As we go through life, we tend to look back on what has made a difference to us. I particularly remember a series of deep insights I have had from people I’ve worked with or whom I’ve learned from, that have led me to create new ways of approaching leadership and personal growth — and building an earned life.
These are the concepts of
- the referent group
- the notion of feedforward
- stakeholder-centered coaching
- the business plan review
- the “what’s next” weekend
- daily questions
- building a coaches community (called 100 coaches)
Here, I’d like to explore the notion of feedforward.
“Feedforward” is a word I started using after a conversation with the writer John Katzenbach when I began coaching CEOs.
It was my counterpoint to “feedback,” the more common term for an exchange of workplace opinion. Whereas feedback comprises people’s opinion of your past behavior, feedforward represents other people’s ideas that you should be using in the future.
Feedforward was the final structural element in a client’s 12-to-18-month campaign of changing one agreed-upon behavior—after the client commits to the change, publicly announces the intention to change, apologizes for past poor behavior, and asks people to point out any backsliding, always thanking them for the help.
The feedforward step was not complicated:
- After you pick the one behavior you intend to change, make your intention known in a one-on-one conversation with someone you know.
- Ask that person—it could be anyone, not necessarily a co-worker for two suggestions that might help you achieve your goal.
- Listen without judgment, and then say “Thank you.”
- Do not promise to act upon every idea. Just accept it and promise to do what you can.
Repeat these steps with your other stakeholders.
Feedforward was an instant hit with the CEOs, unaccustomed as they were to receiving candid advice from their subordinates. It brought discussions about their behavior down to the intimate scale of two human beings talking.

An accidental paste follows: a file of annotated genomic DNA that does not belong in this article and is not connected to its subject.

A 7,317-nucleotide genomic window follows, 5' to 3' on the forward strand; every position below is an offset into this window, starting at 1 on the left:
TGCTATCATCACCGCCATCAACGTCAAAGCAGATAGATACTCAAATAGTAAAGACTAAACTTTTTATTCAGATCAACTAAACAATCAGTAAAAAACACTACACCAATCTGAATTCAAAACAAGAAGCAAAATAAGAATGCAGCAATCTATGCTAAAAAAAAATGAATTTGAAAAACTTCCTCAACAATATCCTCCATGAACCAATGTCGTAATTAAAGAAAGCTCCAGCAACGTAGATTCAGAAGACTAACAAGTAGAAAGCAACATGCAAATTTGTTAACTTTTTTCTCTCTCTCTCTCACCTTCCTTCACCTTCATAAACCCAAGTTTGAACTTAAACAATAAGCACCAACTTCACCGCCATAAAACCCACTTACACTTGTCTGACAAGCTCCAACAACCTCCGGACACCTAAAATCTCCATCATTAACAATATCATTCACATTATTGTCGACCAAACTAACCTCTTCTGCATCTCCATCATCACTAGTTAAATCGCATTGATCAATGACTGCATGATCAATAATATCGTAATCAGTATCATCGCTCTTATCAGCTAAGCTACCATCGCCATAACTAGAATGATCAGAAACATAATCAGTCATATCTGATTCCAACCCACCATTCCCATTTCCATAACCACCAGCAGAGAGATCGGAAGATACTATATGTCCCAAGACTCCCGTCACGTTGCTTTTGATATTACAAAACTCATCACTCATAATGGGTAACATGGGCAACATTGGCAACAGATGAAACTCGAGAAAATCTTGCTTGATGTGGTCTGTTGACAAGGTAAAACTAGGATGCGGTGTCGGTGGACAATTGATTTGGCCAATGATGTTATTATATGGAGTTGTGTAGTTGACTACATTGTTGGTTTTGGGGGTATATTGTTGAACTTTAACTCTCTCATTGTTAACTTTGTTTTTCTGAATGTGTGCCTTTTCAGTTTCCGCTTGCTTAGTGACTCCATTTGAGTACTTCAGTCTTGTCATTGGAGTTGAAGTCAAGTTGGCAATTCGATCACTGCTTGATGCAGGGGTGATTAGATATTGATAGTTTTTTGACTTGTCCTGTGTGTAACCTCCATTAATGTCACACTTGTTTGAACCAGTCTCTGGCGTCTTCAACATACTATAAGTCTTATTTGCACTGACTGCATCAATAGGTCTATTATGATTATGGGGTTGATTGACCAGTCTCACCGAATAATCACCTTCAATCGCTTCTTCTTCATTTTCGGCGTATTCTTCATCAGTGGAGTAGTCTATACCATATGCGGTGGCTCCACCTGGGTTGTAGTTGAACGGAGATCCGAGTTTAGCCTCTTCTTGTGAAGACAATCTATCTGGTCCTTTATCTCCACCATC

It worked because, while successful people don’t necessarily enjoy criticism, they welcome ideas for the future. Plus, the CEOs didn’t have to act on any of the suggestions. They were only required to listen, and then say “Thank you.”
At some point, I suggested that the CEOs return the favor and ask their counterparts to identify something they would like to change, turning the conversation into a two-way exchange. The advice givers were rarely members of the CEOs senior management team. They were farther down the food chain. Yet feedforward allowed them to talk as equals with the boss—just two people helping each other. (Think Barack Obama playing basketball with the White House staff during his presidency. On the court, rank doesn’t matter — everyone, including the president and his teammates and opponents, is equal.)
Feedforward is a very easy and welcome concept to grasp (because it’s an insight or tip, not a critique), even when it’s being exchanged between strangers.
Once I was one of the speakers at a big event in Moscow, in an arena of 50,000 people, most of whom were listening to me in translation.
I asked the crowd to stand up. Find a partner. Introduce yourself. Pick one thing to improve. Ask for feedforward. Say thank you. Ask your partner what he or she would like to improve, then offer feedforward. Keep repeating with new partners until I say stop. The volume and temperature in the hall was palpably higher as I stood onstage for 10 minutes and watched 50,000 people animatedly talking to one another.
The structure of feedforward created something I didn’t see every day in the upper reaches of a corporate hierarchy: reciprocity with genuine goodwill and no judgment.